When I run the following query I am getting 10 rows:
SELECT A.COL1,A.COL_BEG_DT,A.COL_END_DT FROM SCHEMA1.TABL_1 A INNER JOIN SCHEMA1.TABL_2 B ON A.ID = B.ID LEFT OUTER JOIN SCHEMA1.TABL_C ON A.ID = C.ID LEFT OUTER JOIN SCHEMA1.TABL_D ON A.ID = D.ID WHERE A.COL_BEG_DT < 1999 AND B.COL_CD = 'X' AND C.ID IS NULL AND D.ID IS NULL
If I change the NULL checking clause as below, then my result set is 33 rows:
SELECT A.COL1,A.COL_BEG_DT,A.COL_END_DT FROM SCHEMA1.TABL_1 A INNER JOIN SCHEMA1.TABL_2 B ON A.ID = B.ID LEFT OUTER JOIN SCHEMA1.TABL_C ON A.ID = C.ID AND C.ID IS NULL LEFT OUTER JOIN SCHEMA1.TABL_D ON A.ID = D.ID AND D.ID IS NULL WHERE A.COL_BEG_DT < 1999 AND B.COL_CD = 'X'
I am not sure why the difference in result sets due to the change in position of NULL checking. Your help regarding this is much appreciated.
To understand why this is happening, you have to know how a left outer join works. In a left outer join, all the rows from the left table(s) will be returned, together with matching rows from the right table, if any.
It is the "matching" specifications that are important here.
In your first query, the matching specifications are given by the ON conditions. You are specifically looking for rows from the C and D tables with A.ID=C.ID and A.ID=D.ID. Any A and B rows which do not have matching C or D rows will be returned, but all columns in the result set which would have come from C or D will be NULL. Then, when you test for C.ID IS NULL and D.ID IS NULL in the WHERE clause, you are in effect asking for only the result set rows which had neither a matching C nor a matching D row. It appears that there are 10 A and B rows which have no matching C or D row.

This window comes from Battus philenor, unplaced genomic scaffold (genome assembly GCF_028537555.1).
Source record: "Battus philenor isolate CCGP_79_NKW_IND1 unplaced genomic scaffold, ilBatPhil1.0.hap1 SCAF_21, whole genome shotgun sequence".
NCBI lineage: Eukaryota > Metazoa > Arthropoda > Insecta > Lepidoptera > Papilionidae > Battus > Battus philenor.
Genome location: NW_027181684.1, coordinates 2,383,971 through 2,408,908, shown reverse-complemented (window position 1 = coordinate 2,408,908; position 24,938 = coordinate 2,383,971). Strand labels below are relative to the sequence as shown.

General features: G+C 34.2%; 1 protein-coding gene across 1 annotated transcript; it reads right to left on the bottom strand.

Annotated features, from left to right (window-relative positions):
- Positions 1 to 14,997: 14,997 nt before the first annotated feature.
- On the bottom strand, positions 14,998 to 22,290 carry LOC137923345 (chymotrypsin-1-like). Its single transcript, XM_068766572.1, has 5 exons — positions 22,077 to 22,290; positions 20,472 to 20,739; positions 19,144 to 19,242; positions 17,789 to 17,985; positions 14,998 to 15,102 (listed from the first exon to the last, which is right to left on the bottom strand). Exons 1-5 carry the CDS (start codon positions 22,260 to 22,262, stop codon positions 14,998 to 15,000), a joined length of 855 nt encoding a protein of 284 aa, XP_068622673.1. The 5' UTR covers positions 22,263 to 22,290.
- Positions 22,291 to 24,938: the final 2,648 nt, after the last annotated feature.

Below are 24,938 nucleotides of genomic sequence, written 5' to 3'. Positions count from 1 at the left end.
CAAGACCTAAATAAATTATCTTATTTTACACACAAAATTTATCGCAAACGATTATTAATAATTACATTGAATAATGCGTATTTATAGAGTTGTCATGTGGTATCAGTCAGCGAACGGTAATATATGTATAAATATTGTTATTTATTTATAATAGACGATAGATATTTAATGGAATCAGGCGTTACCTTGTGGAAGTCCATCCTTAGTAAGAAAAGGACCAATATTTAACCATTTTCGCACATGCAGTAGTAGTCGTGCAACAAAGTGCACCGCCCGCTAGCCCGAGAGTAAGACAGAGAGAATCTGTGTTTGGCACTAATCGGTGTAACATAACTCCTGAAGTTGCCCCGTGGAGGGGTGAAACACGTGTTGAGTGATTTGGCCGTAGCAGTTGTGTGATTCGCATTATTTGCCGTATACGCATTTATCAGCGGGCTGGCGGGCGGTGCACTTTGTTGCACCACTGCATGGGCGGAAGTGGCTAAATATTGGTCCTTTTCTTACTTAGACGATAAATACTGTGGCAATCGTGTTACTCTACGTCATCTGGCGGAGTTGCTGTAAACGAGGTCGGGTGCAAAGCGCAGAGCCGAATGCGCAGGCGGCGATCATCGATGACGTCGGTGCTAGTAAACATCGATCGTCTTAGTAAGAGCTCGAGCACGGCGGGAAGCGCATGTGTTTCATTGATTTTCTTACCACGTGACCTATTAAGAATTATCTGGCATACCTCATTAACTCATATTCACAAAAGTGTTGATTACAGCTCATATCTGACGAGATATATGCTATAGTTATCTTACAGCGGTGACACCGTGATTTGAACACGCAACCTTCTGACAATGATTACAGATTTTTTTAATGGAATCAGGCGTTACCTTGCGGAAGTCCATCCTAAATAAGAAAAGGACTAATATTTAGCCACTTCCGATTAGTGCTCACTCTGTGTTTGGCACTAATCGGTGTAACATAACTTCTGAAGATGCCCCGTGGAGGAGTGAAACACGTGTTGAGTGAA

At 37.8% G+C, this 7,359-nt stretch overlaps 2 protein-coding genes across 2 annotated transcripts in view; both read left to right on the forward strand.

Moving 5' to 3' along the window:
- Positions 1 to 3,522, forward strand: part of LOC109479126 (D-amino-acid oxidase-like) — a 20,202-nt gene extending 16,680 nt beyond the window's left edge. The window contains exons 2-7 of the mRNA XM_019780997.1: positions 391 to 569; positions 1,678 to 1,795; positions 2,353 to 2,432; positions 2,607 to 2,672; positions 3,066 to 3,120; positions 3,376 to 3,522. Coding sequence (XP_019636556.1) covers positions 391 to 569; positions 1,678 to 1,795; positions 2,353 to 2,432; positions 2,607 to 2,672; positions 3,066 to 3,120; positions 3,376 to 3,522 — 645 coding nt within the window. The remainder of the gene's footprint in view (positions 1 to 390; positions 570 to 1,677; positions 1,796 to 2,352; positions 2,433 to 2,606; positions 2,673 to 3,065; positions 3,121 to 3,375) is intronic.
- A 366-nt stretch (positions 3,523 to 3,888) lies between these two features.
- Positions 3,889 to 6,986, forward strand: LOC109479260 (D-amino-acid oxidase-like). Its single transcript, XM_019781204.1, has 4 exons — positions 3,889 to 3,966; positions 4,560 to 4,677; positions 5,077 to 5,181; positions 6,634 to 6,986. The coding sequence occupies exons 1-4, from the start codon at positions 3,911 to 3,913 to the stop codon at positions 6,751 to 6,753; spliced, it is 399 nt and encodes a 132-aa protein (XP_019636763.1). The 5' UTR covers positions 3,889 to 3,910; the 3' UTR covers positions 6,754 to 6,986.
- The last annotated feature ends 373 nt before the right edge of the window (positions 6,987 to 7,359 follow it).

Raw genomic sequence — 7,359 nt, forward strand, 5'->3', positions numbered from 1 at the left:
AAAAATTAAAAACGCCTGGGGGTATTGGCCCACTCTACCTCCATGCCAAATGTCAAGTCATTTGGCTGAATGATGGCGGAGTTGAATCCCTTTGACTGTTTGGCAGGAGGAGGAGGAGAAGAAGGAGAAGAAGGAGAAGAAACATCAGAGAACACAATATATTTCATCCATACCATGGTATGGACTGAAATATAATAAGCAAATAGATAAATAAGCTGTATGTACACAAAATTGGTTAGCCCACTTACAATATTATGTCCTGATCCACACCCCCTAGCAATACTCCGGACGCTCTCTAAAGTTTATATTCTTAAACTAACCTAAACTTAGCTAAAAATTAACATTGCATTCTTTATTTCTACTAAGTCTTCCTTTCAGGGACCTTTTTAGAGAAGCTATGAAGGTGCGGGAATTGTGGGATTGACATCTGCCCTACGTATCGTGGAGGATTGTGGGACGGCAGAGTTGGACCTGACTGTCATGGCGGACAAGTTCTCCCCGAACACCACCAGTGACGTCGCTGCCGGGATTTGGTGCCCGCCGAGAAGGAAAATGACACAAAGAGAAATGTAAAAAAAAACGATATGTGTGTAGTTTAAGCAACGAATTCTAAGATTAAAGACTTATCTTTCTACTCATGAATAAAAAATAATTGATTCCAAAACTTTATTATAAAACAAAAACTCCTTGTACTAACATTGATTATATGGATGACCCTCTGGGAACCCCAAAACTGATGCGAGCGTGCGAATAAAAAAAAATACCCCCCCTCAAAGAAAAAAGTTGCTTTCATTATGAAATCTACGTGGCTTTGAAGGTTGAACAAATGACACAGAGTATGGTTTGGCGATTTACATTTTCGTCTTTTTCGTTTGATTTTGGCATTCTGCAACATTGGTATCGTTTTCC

In your second query, the matching specifications given by the ON conditions are slightly different. In order to satisfy the ON conditions, the C.ID and D.ID columns must be NULL. This is highly unlikely, given that they are probably keys. Furthermore, it means that in order for there to be a match, A.ID would have to be equal to NULL. And as we all know, nothing is equal to NULL, not even another NULL. So since there is no matching row in the C or D table with a NULL ID, then there is no match. This will occur for every A and B, not just for those which have no non-null match, but for all of them. This is why the second query returns more rows. But note that for all of the returned rows, the columns in the result set that would've come from C and D will be NULL, because no matching rows were found.
This was first published in November 2004